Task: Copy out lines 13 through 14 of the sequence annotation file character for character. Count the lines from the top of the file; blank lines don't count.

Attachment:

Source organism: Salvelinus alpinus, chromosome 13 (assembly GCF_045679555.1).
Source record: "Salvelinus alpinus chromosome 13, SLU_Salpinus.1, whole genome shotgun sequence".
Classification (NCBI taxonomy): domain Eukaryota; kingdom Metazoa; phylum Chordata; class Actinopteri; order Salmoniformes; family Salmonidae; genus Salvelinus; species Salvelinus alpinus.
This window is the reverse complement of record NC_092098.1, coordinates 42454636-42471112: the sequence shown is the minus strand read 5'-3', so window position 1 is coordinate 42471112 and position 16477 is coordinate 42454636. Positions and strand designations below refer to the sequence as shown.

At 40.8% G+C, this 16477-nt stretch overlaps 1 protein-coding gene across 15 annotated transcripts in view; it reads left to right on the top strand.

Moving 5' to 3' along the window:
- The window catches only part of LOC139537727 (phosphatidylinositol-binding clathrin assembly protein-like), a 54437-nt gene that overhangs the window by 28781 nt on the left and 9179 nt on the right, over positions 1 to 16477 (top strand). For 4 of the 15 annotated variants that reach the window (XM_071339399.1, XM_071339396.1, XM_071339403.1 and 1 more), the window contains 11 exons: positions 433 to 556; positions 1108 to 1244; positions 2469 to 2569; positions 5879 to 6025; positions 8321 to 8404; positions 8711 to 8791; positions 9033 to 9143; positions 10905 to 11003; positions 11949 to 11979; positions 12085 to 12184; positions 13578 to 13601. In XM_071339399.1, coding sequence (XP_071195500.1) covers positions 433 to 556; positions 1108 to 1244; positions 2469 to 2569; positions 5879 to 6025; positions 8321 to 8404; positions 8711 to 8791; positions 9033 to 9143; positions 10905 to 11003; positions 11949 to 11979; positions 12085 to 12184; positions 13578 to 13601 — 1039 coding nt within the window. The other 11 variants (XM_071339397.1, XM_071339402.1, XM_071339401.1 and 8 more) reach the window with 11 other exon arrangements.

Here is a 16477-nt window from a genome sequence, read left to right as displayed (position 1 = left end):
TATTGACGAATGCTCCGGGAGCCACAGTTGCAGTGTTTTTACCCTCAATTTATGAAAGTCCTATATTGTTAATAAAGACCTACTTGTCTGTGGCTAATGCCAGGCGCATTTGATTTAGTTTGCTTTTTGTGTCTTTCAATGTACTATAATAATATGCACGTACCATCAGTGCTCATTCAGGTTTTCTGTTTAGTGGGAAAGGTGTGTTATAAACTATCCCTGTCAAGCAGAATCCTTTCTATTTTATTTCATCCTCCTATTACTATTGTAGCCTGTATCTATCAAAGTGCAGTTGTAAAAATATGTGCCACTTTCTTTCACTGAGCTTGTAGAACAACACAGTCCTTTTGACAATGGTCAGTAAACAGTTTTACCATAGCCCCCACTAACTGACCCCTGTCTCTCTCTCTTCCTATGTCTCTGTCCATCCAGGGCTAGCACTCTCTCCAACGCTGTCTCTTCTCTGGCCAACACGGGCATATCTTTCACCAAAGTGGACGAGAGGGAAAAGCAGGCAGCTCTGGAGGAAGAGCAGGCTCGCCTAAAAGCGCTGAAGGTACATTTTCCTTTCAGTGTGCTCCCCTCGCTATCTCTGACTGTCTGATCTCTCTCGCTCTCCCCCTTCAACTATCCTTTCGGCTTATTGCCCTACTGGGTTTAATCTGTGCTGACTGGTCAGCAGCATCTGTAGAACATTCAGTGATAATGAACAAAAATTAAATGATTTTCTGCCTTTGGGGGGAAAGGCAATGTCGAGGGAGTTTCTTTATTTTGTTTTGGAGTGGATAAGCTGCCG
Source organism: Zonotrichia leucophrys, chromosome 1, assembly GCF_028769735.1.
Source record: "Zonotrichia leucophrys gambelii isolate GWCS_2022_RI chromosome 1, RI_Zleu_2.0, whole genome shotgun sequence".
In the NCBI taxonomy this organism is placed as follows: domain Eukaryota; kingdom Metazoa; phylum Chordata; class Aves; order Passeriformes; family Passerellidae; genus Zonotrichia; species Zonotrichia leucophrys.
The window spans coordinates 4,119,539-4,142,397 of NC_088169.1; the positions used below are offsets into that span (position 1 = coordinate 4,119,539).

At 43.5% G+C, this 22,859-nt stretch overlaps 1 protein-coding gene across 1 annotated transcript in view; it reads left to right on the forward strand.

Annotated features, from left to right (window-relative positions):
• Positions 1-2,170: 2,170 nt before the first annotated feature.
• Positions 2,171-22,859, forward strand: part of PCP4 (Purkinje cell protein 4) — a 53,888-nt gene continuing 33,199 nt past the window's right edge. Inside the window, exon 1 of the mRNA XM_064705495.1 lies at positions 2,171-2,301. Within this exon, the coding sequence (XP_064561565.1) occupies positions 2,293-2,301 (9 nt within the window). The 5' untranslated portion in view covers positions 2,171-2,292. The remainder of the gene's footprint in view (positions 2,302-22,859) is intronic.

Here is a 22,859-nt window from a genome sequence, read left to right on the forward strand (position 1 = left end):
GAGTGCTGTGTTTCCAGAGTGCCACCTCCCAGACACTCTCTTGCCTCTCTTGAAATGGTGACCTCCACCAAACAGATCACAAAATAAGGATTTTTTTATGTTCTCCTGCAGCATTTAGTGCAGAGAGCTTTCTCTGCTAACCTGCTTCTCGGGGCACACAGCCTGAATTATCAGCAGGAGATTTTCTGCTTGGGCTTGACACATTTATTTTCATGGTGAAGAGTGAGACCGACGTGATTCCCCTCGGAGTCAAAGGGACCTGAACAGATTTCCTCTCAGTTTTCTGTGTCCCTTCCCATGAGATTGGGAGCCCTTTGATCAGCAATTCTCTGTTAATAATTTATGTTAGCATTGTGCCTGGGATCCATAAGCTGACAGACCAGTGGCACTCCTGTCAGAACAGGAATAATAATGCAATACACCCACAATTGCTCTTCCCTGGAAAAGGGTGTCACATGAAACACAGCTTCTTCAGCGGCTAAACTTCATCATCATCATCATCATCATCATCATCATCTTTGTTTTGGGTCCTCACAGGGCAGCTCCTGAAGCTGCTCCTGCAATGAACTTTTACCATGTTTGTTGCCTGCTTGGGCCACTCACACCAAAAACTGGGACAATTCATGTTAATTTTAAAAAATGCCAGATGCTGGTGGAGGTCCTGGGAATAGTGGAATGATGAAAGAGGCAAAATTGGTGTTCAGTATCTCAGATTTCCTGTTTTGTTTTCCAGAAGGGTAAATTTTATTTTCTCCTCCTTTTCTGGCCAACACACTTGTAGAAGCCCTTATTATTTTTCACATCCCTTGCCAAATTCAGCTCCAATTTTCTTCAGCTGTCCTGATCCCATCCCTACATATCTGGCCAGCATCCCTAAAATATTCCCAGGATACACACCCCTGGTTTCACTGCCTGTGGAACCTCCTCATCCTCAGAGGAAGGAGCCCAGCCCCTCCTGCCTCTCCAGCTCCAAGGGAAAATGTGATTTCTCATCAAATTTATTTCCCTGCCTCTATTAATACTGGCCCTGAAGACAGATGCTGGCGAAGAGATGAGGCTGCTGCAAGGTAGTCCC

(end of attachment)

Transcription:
The window spans coordinates 4,119,539-4,142,397 of NC_088169.1; the positions used below are offsets into that span (position 1 = coordinate 4,119,539).

At 43.5% G+C, this 22,859-nt stretch overlaps 1 protein-coding gene across 1 annotated transcript in view; it reads left to right on the forward strand.